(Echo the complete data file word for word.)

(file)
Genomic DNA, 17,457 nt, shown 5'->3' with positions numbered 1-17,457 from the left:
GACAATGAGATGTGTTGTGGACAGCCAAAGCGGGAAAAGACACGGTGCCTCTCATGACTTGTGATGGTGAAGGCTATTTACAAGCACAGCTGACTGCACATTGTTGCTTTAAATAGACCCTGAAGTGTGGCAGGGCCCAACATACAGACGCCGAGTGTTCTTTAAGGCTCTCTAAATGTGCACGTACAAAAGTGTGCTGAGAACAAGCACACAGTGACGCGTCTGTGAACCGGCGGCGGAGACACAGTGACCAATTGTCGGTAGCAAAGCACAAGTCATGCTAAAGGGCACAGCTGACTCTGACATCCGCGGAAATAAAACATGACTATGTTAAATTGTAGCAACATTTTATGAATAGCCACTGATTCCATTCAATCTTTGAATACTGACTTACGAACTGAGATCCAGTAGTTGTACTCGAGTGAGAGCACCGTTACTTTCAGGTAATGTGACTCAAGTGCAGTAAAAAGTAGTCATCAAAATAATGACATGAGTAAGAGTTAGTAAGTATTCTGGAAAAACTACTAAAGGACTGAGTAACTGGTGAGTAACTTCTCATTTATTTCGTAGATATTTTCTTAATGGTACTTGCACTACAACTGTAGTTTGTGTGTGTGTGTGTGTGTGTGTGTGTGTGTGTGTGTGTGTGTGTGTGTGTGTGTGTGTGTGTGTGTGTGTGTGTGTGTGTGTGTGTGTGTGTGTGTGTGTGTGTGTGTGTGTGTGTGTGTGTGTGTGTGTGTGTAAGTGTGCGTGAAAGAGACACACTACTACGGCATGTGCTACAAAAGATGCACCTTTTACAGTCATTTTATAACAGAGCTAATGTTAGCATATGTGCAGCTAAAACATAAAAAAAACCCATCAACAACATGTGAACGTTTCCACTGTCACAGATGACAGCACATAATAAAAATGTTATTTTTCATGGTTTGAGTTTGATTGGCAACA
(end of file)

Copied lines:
Genomic DNA, 17,457 nt, shown 5'->3' with positions numbered 1-17,457 from the left:
GACAATGAGATGTGTTGTGGACAGCCAAAGCGGGAAAAGACACGGTGCCTCTCATGACTTGTGATGGTGAAGGCTATTTACAAGCACAGCTGACTGCACATTGTTGCTTTAAATAGACCCTGAAGTGTGGCAGGGCCCAACATACAGACGCCGAGTGTTCTTTAAGGCTCTCTAAATGTGCACGTACAAAAGTGTGCTGAGAACAAGCACACAGTGACGCGTCTGTGAACCGGCGGCGGAGACACAGTGACCAATTGTCGGTAGCAAAGCACAAGTCATGCTAAAGGGCACAGCTGACTCTGACATCCGCGGAAATAAAACATGACTATGTTAAATTGTAGCAACATTTTATGAATAGCCACTGATTCCATTCAATCTTTGAATACTGACTTACGAACTGAGATCCAGTAGTTGTACTCGAGTGAGAGCACCGTTACTTTCAGGTAATGTGACTCAAGTGCAGTAAAAAGTAGTCATCAAAATAATGACATGAGTAAGAGTTAGTAAGTATTCTGGAAAAACTACTAAAGGACTGAGTAACTGGTGAGTAACTTCTCATTTATTTCGTAGATATTTTCTTAATGGTACTTGCACTACAACTGTAGTTTGTGTGTGTGTGTGTGTGTGTGTGTGTGTGTGTGTGTGTGTGTGTGTGTGTGTGTGTGTGTGTGTGTGTGTGTGTGTGTGTGTGTGTGTGTGTGTGTGTGTGTGTGTGTGTGTGTGTGTGTGTGTGTGTGTGTGTAAGTGTGCGTGAAAGAGACACACTACTACGGCATGTGCTACAAAAGATGCACCTTTTACAGTCATTTTATAACAGAGCTAATGTTAGCATATGTGCAGCTAAAACATAAAAAAAACCCATCAACAACATGTGAACGTTTCCACTGTCACAGATGACAGCACATAATAAAAATGTTATTTTTCATGGTTTGAGTTTGATTGGCAACA